And do you know, if it weren't for the blessing of anonymity I wouldn't sit and tell strangers this. I think perhaps we should talk about our bits more often. I think we should come up with a name other than 'smear test' which makes it sound like a preventative measure is dirty. I think male gynaecologists should be punched in the testes a few times so they know what "painless" feels like.

And I think £157million a year to employ 100,000 medical professionals to give three million women aged 25 to 64 peace of mind is money well spent. It also saves 3,900 lives every year, and who knows but this year mine might have been one of them.

So although it's quite literally a pain in the fanny, if you get a letter calling you to a test or you know someone who does - a friend, your wife, mother, sister, daughter - please make sure it's done. Talk to them about it and don't let anyone make them think that on the rare occasions a doctor might find something amiss they're any less beautiful because of it. If you move house, tell your doctor so you don't fall off the database.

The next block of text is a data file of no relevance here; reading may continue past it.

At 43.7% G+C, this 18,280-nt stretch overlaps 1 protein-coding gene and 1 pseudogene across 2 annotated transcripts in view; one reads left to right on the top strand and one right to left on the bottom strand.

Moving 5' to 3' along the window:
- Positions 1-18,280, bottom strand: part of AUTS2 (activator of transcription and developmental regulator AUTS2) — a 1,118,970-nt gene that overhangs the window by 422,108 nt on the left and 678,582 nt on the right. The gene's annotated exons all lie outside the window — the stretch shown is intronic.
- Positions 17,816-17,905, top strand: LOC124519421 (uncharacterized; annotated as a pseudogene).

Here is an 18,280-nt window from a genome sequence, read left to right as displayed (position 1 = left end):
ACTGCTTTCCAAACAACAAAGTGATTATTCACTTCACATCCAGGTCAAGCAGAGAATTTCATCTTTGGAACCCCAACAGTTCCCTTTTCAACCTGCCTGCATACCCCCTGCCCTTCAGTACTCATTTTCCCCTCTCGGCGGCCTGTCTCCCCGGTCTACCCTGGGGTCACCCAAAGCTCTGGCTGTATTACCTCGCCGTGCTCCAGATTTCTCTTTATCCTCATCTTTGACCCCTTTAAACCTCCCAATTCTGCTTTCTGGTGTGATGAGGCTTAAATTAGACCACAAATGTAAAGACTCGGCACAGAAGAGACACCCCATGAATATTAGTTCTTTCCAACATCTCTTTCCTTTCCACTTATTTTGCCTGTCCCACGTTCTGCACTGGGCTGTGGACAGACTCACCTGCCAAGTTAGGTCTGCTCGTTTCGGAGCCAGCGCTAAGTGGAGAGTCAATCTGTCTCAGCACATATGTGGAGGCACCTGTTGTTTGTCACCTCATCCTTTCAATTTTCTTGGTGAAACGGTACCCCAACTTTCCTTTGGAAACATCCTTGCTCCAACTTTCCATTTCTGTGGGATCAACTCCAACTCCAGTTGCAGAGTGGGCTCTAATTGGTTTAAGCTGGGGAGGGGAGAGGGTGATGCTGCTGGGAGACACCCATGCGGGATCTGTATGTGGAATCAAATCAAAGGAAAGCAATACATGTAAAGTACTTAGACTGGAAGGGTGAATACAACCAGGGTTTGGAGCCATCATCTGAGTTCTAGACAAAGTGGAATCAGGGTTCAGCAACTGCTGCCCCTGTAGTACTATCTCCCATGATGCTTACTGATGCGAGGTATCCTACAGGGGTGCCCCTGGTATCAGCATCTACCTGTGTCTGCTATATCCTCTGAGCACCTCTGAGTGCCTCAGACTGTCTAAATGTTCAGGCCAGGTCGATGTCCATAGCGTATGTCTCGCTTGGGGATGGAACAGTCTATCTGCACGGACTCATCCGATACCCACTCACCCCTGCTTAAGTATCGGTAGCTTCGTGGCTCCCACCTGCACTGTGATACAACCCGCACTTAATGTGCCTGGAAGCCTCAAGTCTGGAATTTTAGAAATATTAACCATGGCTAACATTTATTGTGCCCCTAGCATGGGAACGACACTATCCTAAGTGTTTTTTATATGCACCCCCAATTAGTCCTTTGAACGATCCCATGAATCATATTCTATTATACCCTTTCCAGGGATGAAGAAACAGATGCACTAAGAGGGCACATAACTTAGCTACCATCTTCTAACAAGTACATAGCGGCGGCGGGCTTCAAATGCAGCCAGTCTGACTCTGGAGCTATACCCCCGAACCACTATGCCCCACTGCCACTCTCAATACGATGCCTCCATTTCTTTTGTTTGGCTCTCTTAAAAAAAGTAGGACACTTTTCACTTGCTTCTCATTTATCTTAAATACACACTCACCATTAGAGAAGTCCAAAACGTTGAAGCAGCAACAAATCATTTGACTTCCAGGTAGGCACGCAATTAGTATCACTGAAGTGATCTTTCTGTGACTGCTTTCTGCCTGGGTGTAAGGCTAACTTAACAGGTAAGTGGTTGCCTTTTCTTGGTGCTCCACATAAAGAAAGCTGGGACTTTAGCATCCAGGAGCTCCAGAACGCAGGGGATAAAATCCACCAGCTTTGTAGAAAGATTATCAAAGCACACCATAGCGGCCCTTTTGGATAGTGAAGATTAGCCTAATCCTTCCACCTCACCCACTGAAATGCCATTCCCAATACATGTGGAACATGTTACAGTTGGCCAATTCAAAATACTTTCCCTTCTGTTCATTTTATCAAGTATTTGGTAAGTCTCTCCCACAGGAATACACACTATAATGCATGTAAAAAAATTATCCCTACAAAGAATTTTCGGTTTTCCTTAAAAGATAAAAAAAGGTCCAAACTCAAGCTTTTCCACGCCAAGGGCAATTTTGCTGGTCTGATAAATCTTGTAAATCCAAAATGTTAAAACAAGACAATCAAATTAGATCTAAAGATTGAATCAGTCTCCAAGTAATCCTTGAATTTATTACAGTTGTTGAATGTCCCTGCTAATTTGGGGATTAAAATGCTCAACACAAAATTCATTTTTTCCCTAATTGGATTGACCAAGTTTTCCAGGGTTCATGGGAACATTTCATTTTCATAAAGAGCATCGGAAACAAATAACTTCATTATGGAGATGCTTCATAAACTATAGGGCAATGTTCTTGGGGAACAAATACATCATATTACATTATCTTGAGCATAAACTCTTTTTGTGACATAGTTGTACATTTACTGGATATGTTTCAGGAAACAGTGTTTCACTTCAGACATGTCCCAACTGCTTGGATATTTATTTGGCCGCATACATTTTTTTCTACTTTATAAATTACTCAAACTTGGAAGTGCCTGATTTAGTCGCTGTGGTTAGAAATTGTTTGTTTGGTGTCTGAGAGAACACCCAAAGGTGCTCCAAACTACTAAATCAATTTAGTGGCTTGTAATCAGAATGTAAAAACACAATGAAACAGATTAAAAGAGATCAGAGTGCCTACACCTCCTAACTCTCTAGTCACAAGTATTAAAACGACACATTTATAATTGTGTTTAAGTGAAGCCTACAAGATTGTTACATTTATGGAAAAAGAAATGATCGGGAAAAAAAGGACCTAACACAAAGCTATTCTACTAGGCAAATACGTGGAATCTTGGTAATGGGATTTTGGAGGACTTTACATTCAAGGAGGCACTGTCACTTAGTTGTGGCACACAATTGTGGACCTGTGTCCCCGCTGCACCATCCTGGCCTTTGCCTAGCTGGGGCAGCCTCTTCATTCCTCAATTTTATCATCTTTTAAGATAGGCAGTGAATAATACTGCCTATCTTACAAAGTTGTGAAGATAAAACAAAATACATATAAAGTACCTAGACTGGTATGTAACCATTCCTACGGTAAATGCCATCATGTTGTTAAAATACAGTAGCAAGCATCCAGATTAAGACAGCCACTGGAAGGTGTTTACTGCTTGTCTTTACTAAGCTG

Twenty two per cent of women who get those letters calling them in for a screening do not attend. If they had to pay for it I'm sure even more would not go. I'm damn glad I did, and even more grateful for everything which the flawed, messed-up and ultimately brilliant and free NHS has done for me.

It taught me to love my lady parts, and got them working properly too.

But that doesn't mean I like vets.